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Facebook executive defends ad policies that ‘very well may’ mean Trump reelection

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A top Facebook executive is defending a controversial memo he sent to employees that suggests the company’s ad policies “very well may lead” to President Trump’s reelection.

In a post to his personal Facebook page Tuesday, Andrew Bosworth said the Dec. 30 memo obtained by The New York Times wasn’t “written for public consumption and I am worried about context collapse.”

He went on to defend his choice of words, adding that he does not oversee the “day-to-day” of the issues discussed. Bosworth, who is vice president of virtual and augmented reality, was head of advertising at Facebook during the 2016 election.

“Overall I hoped this post would encourage my coworkers to continue to accept criticism with grace as we accept the responsibility we have overseeing our platform,” wrote Bosworth. “I end with a call to discussion for what other areas we feel we are falling short that should be a focus in 2020.”

Bosworth, one of the executives who is reportedly closest to CEO Mark Zuckerberg, posted the memo titled “Thoughts for 2020” on the company’s internal network. He addressed many of the issues that have plagued Facebook in recent years, such as Cambridge Analytica, Russia’s election interference, polarization and misinformation.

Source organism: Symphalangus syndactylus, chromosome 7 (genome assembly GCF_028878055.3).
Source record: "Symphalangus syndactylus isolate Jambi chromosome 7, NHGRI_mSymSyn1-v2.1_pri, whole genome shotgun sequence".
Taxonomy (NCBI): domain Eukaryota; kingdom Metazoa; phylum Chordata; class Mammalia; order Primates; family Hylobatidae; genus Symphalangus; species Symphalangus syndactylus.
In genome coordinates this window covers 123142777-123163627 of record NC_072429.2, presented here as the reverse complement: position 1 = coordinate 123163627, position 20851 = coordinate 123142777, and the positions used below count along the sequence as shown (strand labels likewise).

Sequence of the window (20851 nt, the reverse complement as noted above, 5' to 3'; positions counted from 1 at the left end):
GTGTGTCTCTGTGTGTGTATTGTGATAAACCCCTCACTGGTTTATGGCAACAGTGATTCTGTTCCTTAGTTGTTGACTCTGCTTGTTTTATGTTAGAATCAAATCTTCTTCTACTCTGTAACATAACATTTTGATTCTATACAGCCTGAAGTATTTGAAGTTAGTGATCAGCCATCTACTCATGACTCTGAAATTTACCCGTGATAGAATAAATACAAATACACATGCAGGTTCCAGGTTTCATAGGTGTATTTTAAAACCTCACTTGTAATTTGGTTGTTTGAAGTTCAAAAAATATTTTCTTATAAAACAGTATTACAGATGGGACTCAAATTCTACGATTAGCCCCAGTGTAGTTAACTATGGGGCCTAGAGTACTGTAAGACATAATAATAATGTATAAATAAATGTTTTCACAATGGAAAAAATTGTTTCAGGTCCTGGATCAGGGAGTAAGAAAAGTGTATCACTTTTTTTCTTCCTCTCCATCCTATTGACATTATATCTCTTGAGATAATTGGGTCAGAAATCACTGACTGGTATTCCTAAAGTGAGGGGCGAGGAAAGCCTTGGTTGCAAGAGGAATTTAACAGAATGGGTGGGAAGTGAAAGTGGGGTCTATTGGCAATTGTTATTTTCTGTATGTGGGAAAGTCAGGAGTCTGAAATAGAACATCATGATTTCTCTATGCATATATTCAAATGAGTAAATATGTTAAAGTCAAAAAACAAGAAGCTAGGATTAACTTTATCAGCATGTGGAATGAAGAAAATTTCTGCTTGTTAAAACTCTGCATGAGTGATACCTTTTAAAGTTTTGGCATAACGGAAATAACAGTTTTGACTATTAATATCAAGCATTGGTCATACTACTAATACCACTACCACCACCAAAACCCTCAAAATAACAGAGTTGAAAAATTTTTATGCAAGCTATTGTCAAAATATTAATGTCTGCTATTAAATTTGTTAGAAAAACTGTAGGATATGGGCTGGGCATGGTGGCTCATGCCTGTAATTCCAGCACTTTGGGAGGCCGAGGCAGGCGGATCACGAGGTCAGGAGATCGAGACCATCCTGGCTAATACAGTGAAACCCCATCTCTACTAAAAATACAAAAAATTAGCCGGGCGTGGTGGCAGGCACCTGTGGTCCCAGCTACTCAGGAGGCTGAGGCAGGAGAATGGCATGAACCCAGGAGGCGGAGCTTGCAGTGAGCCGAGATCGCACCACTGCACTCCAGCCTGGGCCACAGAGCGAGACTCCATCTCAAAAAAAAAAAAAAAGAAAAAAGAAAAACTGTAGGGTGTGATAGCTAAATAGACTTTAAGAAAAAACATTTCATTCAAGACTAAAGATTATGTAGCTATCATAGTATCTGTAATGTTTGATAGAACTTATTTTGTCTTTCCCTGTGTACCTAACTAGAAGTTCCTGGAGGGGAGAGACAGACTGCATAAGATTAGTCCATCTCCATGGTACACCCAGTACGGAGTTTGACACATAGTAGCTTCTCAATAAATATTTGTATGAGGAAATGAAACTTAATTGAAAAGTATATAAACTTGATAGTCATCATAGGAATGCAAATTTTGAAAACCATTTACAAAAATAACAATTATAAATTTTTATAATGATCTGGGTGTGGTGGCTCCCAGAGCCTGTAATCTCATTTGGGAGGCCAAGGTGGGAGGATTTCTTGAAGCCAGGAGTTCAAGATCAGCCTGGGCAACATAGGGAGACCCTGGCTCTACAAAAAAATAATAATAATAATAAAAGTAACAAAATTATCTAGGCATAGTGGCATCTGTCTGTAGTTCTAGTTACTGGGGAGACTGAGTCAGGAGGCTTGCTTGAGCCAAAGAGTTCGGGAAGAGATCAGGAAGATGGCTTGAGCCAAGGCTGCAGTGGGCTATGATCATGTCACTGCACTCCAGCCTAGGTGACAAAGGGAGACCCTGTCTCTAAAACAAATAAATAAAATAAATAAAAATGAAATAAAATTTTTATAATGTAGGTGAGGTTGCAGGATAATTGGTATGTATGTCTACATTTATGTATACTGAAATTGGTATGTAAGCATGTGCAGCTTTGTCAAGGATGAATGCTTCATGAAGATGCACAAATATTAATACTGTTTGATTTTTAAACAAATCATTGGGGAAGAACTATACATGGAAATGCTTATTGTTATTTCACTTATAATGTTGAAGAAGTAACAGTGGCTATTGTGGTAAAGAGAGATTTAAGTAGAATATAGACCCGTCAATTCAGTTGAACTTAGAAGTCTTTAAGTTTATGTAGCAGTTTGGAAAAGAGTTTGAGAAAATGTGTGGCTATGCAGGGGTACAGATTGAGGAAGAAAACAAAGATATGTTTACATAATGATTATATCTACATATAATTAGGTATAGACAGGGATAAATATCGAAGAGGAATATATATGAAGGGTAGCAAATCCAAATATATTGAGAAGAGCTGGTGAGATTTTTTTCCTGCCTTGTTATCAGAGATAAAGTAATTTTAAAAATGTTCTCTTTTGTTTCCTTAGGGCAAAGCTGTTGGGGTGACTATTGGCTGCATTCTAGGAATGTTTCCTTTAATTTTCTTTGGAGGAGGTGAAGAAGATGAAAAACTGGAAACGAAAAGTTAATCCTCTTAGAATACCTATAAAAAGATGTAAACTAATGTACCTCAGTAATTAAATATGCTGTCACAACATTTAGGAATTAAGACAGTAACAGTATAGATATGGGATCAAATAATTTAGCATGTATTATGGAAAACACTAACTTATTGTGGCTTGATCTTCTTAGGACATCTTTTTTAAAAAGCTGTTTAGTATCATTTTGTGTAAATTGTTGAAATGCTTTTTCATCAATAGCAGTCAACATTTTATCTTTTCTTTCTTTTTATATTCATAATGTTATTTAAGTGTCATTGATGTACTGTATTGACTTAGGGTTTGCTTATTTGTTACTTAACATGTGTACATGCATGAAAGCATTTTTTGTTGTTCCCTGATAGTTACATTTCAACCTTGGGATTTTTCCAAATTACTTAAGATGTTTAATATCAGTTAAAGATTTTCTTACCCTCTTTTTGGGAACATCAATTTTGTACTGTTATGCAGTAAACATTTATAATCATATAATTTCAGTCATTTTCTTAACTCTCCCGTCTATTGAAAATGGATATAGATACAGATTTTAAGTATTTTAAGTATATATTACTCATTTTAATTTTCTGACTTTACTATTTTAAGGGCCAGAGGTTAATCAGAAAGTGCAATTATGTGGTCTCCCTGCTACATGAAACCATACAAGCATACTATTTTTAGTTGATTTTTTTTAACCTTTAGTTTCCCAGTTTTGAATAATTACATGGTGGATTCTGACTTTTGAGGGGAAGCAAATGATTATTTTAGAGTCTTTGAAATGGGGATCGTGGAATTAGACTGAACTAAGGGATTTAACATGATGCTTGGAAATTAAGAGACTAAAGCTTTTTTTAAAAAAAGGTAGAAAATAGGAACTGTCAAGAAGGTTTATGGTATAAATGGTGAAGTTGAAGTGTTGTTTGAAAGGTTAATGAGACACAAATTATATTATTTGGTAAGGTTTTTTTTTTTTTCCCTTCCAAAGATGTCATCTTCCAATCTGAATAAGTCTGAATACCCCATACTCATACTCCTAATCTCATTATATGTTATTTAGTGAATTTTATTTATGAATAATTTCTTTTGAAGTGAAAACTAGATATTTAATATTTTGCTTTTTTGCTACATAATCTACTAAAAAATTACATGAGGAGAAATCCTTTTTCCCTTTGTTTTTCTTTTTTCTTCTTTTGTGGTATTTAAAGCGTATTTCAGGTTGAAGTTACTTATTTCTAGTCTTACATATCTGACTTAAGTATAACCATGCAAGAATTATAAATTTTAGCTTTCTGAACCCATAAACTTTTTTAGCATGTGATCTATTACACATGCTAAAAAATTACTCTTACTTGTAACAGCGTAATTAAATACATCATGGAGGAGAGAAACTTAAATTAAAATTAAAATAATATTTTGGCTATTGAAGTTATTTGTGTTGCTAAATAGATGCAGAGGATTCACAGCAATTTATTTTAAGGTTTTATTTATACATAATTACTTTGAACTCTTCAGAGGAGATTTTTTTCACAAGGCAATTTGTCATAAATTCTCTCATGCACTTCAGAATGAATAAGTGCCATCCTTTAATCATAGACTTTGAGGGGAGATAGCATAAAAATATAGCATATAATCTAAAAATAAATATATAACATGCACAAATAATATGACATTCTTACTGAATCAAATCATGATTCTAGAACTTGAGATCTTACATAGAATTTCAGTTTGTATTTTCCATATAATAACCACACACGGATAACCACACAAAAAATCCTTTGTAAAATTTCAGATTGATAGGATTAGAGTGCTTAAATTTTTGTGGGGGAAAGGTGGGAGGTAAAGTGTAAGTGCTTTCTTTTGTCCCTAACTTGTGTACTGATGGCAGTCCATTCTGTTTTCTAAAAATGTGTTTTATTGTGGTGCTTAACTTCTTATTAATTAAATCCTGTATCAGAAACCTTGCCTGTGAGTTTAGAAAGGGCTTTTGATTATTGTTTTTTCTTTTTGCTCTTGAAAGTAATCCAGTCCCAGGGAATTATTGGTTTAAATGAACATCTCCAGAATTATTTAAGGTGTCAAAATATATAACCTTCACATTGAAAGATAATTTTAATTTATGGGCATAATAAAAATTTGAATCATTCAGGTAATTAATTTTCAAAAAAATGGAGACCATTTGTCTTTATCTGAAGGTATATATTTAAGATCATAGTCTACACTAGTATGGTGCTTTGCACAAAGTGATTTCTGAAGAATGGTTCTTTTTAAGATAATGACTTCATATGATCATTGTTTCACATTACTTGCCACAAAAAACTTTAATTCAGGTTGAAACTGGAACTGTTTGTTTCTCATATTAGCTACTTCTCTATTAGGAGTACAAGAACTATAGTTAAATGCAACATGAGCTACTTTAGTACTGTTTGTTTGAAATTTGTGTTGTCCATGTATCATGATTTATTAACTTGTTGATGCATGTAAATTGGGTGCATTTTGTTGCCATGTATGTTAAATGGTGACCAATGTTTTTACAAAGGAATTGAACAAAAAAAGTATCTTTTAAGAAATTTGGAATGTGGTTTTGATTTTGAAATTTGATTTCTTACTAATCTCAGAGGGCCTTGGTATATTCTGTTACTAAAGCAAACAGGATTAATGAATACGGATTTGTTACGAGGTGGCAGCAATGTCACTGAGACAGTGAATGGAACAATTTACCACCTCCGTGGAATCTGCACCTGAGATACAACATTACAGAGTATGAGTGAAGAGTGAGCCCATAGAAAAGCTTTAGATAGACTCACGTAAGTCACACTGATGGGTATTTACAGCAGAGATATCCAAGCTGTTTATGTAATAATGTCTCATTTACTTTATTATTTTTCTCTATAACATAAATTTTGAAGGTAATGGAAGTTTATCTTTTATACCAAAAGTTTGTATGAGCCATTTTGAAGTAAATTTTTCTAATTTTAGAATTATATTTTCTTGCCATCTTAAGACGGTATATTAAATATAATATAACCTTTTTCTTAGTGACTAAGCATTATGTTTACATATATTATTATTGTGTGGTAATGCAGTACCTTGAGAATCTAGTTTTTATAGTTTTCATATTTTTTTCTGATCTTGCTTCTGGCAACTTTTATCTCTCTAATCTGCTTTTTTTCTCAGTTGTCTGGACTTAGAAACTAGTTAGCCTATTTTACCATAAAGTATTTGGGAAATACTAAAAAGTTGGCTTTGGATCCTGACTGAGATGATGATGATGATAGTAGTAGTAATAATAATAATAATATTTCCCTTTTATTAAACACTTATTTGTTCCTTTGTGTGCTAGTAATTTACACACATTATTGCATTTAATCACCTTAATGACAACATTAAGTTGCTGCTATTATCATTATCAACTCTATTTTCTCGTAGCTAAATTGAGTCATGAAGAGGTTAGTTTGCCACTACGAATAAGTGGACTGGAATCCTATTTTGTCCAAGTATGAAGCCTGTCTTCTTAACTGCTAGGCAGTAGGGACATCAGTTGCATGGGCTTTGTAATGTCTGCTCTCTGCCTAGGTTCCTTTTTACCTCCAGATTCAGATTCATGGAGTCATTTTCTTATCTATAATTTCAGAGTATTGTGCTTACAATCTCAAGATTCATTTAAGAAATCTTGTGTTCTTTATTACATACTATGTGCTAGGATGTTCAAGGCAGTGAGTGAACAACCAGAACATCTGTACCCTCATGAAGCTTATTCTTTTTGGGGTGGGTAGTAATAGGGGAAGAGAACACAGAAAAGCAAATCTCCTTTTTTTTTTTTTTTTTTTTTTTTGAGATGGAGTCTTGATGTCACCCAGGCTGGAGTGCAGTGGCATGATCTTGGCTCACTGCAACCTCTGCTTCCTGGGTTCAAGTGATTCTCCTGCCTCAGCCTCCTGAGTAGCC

“So was Facebook responsible for Donald Trump getting elected?” he wrote in the memo. “I think the answer is yes, but not for the reasons anyone thinks. He didn’t get elected because of Russia or misinformation or Cambridge Analytica. He got elected because he ran the single best digital ad campaign I’ve ever seen from any advertiser. Period.”

Bosworth then said the company’s ad policies could lead to Trump’s reelection.

“That brings me to the present moment, where we have maintained the same ad policies. It occurs to me that it very well may lead to the same result,” he wrote.

Facebook has had to answer — at times in front of congressional committees — for false information spread on its platform leading up to the 2016 election. More recently, the company has come under fire for its policy of not removing political ads that contain misinformation.

Twitter recently banned political advertising on its platform, but Facebook has not followed suit.

In the memo, Bosworth identified himself several times as a “liberal,” while noting he thinks the left has gone too far at times.

“I think my fellow liberals are a bit too, well, liberal when it comes to calling people Nazis,” he wrote.

Tags 2020 elections Donald Trump Facebook Mark Zuckerberg misinformation political ads Russia Russian interference Twitter
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